A one-sided surge

Nevertheless, the surge was more or less one-sided. A similar surge was not seen in Taiwan in support of India against Chinese actions, as one could glean through English media and social media sources from Taiwan. This was despite the emphasis on a democratic solidarity with India and a rhetoric of common hedging against China that we see in the Taiwanese foreign policy discourse. President Tsai and Taiwan’s Ministry of Foreign Affairs took much time to issue statements that could be deemed as supporting India. Tsai, for example, made a reference to Chinese aggression in the Himalayas in her Double Ten Day speech. Taiwanese Foreign Minister, Joseph Wu criticised China in an interview with an Indian TV channel one week after Tsai’s speech. Separately, the official ROC maps depict the India-China border in the northern Himalayas in the same way as the PRC maps do. Incidentally, Taiwan did not issue any statement during the Doklam crisis either. To be fair to the Taiwanese, Taiwan’s reticence is understandable as its relations with China are even trickier and more fragile than India-China relations.

The point here is that both India and Taiwan appear to be reluctant to publicly issue statements and display interest in each other’s political and security-related issues.


Reading the surge in pro-Taiwan sentiments in India in 2020 alongside longstanding and macro-level trends in India-Taiwan relations, one can argue that stronger India-Taiwan relations, that are totally free from the Chinese shadow, remain a pipe dream. The China challenge to India-Taiwan relations will persist in the new decade. Growth in India-Taiwan relations is likely to remain slow and follow an ad hoc or an as-and-when route. A normative framework for India-Taiwan relations is unlikely to emerge anytime soon.

Therefore, Taiwan’s dissatisfaction with the pace at which things move in relations will continue for the better part of this decade. In this somewhat pessimistic sounding assessment of bilateral relations by the author, the NSP indeed gives reason for optimism. India welcomes Taiwan’s NSP and has shown interest in it. To what degree it will receive active governmental support in India, and how much it will be successful in pursuing its stated objectives and goals in the country, remain to be seen. It very much fits in India and Taiwan’s schemes of creating alternate, resilient and diversified supply chains, reducing dependence on China. Since decreasing this dependence has been the focus of the two governments’ strategic discourse in a big way, this logic has the potential to be a game changer in relations.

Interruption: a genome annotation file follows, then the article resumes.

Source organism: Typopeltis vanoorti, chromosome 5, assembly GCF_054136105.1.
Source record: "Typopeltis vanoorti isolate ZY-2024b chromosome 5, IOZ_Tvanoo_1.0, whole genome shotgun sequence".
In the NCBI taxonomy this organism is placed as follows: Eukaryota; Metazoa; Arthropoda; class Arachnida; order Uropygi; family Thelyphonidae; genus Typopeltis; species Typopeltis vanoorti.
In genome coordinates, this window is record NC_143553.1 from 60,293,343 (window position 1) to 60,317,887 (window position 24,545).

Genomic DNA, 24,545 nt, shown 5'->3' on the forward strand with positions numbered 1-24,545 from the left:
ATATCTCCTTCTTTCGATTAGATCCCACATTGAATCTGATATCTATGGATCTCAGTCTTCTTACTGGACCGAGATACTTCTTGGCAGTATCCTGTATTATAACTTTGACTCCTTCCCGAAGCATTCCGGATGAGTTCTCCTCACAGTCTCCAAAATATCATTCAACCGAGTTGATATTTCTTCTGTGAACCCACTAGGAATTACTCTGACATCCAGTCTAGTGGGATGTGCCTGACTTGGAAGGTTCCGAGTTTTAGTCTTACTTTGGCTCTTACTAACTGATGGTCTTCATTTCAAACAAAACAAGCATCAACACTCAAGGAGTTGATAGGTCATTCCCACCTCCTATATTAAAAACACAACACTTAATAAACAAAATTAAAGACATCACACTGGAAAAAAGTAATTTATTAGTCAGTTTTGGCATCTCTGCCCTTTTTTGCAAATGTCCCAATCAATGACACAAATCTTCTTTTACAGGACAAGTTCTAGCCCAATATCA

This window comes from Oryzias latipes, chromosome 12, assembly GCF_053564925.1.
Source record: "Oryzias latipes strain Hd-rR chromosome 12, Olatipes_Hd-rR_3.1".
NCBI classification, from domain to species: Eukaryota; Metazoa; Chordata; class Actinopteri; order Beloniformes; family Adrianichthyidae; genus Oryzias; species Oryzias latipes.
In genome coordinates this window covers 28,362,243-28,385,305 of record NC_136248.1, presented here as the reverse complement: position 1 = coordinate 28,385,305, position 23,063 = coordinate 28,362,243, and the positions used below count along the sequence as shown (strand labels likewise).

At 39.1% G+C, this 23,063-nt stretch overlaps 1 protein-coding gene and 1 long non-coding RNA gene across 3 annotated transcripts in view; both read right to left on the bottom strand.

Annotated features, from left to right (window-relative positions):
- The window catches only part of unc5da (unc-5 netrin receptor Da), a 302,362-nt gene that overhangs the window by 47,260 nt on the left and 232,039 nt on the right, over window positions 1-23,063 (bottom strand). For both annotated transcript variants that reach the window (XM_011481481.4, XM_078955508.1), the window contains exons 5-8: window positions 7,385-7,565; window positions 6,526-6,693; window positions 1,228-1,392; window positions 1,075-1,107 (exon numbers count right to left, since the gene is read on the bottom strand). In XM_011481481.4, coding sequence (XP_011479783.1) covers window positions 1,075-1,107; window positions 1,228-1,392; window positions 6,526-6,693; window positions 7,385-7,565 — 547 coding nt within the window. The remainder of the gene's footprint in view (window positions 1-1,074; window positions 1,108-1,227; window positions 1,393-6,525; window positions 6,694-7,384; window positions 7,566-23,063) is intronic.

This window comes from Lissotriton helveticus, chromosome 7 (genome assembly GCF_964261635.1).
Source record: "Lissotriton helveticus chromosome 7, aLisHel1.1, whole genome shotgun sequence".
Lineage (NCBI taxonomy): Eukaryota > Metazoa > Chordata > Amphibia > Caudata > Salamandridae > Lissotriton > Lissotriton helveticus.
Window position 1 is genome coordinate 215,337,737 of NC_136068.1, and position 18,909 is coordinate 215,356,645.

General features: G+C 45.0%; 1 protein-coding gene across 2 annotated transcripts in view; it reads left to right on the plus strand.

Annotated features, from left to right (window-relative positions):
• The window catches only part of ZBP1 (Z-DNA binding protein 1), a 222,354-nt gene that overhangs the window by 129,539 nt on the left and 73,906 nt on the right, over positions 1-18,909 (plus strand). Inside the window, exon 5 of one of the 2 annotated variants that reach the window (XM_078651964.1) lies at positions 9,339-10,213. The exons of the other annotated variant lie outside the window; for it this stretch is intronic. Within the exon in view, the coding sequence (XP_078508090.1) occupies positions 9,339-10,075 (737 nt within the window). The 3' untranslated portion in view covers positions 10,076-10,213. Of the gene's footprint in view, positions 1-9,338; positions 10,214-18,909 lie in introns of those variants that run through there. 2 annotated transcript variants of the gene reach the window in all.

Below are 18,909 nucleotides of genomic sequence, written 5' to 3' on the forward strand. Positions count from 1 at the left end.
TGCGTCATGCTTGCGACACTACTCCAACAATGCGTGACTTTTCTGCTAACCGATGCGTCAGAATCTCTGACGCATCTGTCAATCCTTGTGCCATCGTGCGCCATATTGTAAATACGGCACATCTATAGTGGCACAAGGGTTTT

Policy prescriptions

In keeping with the discussion thus far and looking at conclusions derived from it, one can offer the following three broad policy prescriptions:

  1. Playing up the Kautilyan maxim of “the enemy of my enemy is my friend” is counter-productive and actually does not add much value. There should not be an obsession with “political relations.” Moreover, what is “political” in relations depends on how one looks at it. To have robust economic and cultural relations by themselves could be a political decision. Furthermore, below-the-radar security cooperation does not need a policy prescription from scholars.
  2. Taiwan should focus on consolidating the gains its public diplomacy has accrued in India. Its public diplomacy efforts should be directed more towards removing unwarranted checks that it may be facing, in conducting its normal economic and cultural engagement with India.
  3. India should accept convergence between Taiwan’s NSP and its own Act East Policy as the organising framework for relations. It should acknowledge that Taiwan’s role is crucial in creating alternate, diversified and resilient supply chains in the Indo-Pacific region. Accordingly, it should have an unambiguous policy in place for the smooth facilitation of relations with Taiwan under the proposed framework. 

(1) It should be noted that even though the KMT’s Ma Ying-jeou government did not commit itself to the rhetoric of democratic solidarity or hedging against China the way the DPP governments have done, it advanced closer relations with India in a more regular and official and low-profile manner in keeping with its policy priority for peaceful relations and deeper engagement with mainland China.

Picture credits: Indiplus News